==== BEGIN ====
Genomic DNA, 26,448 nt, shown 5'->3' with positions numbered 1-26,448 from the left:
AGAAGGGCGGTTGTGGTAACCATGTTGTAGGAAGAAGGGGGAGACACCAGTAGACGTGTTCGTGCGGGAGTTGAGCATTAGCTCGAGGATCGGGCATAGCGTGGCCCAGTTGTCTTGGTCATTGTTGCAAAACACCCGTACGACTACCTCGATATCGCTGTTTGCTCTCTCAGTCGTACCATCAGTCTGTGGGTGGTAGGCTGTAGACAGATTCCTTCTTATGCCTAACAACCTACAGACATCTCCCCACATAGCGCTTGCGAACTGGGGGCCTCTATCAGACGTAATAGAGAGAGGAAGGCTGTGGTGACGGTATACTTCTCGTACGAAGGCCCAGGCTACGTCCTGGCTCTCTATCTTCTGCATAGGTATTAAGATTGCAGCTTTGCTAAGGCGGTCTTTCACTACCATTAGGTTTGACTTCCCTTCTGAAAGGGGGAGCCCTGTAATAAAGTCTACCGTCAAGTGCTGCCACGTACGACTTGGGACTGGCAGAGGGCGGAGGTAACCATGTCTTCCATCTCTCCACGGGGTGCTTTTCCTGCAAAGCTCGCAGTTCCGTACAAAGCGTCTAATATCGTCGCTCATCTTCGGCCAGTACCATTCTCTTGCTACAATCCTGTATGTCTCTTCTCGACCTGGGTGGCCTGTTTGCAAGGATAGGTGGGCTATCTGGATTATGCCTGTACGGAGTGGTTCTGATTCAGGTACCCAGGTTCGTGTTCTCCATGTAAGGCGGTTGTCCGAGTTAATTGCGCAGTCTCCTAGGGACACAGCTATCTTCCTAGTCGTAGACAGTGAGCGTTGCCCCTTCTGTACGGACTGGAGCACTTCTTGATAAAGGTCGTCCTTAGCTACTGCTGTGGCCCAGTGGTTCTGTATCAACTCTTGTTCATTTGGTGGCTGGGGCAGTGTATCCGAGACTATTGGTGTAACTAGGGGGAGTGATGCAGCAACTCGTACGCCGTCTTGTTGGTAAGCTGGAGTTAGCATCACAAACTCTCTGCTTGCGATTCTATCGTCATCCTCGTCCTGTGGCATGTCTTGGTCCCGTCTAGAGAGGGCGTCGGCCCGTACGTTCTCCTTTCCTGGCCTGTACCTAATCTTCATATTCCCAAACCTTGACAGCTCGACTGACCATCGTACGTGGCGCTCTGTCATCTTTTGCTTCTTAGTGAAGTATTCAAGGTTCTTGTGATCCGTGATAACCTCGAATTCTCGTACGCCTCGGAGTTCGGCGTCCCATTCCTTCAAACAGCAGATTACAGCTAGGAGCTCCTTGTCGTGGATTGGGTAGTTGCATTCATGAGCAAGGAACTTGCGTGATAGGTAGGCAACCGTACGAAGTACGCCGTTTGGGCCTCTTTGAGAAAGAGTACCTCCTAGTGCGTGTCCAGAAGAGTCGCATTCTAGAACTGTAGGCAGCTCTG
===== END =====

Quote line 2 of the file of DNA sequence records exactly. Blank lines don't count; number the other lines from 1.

AGAAGGGCGGTTGTGGTAACCATGTTGTAGGAAGAAGGGGGAGACACCAGTAGACGTGTTCGTGCGGGAGTTGAGCATTAGCTCGAGGATCGGGCATAGCGTGGCCCAGTTGTCTTGGTCATTGTTGCAAAACACCCGTACGACTACCTCGATATCGCTGTTTGCTCTCTCAGTCGTACCATCAGTCTGTGGGTGGTAGGCTGTAGACAGATTCCTTCTTATGCCTAACAACCTACAGACATCTCCCCACATAGCGCTTGCGAACTGGGGGCCTCTATCAGACGTAATAGAGAGAGGAAGGCTGTGGTGACGGTATACTTCTCGTACGAAGGCCCAGGCTACGTCCTGGCTCTCTATCTTCTGCATAGGTATTAAGATTGCAGCTTTGCTAAGGCGGTCTTTCACTACCATTAGGTTTGACTTCCCTTCTGAAAGGGGGAGCCCTGTAATAAAGTCTACCGTCAAGTGCTGCCACGTACGACTTGGGACTGGCAGAGGGCGGAGGTAACCATGTCTTCCATCTCTCCACGGGGTGCTTTTCCTGCAAAGCTCGCAGTTCCGTACAAAGCGTCTAATATCGTCGCTCATCTTCGGCCAGTACCATTCTCTTGCTACAATCCTGTATGTCTCTTCTCGACCTGGGTGGCCTGTTTGCAAGGATAGGTGGGCTATCTGGATTATGCCTGTACGGAGTGGTTCTGATTCAGGTACCCAGGTTCGTGTTCTCCATGTAAGGCGGTTGTCCGAGTTAATTGCGCAGTCTCCTAGGGACACAGCTATCTTCCTAGTCGTAGACAGTGAGCGTTGCCCCTTCTGTACGGACTGGAGCACTTCTTGATAAAGGTCGTCCTTAGCTACTGCTGTGGCCCAGTGGTTCTGTATCAACTCTTGTTCATTTGGTGGCTGGGGCAGTGTATCCGAGACTATTGGTGTAACTAGGGGGAGTGATGCAGCAACTCGTACGCCGTCTTGTTGGTAAGCTGGAGTTAGCATCACAAACTCTCTGCTTGCGATTCTATCGTCATCCTCGTCCTGTGGCATGTCTTGGTCCCGTCTAGAGAGGGCGTCGGCCCGTACGTTCTCCTTTCCTGGCCTGTACCTAATCTTCATATTCCCAAACCTTGACAGCTCGACTGACCATCGTACGTGGCGCTCTGTCATCTTTTGCTTCTTAGTGAAGTATTCAAGGTTCTTGTGATCCGTGATAACCTCGAATTCTCGTACGCCTCGGAGTTCGGCGTCCCATTCCTTCAAACAGCAGATTACAGCTAGGAGCTCCTTGTCGTGGATTGGGTAGTTGCATTCATGAGCAAGGAACTTGCGTGATAGGTAGGCAACCGTACGAAGTACGCCGTTTGGGCCTCTTTGAGAAAGAGTACCTCCTAGTGCGTGTCCAGAAGAGTCGCATTCTAGAACTGTAGGCAGCTCTG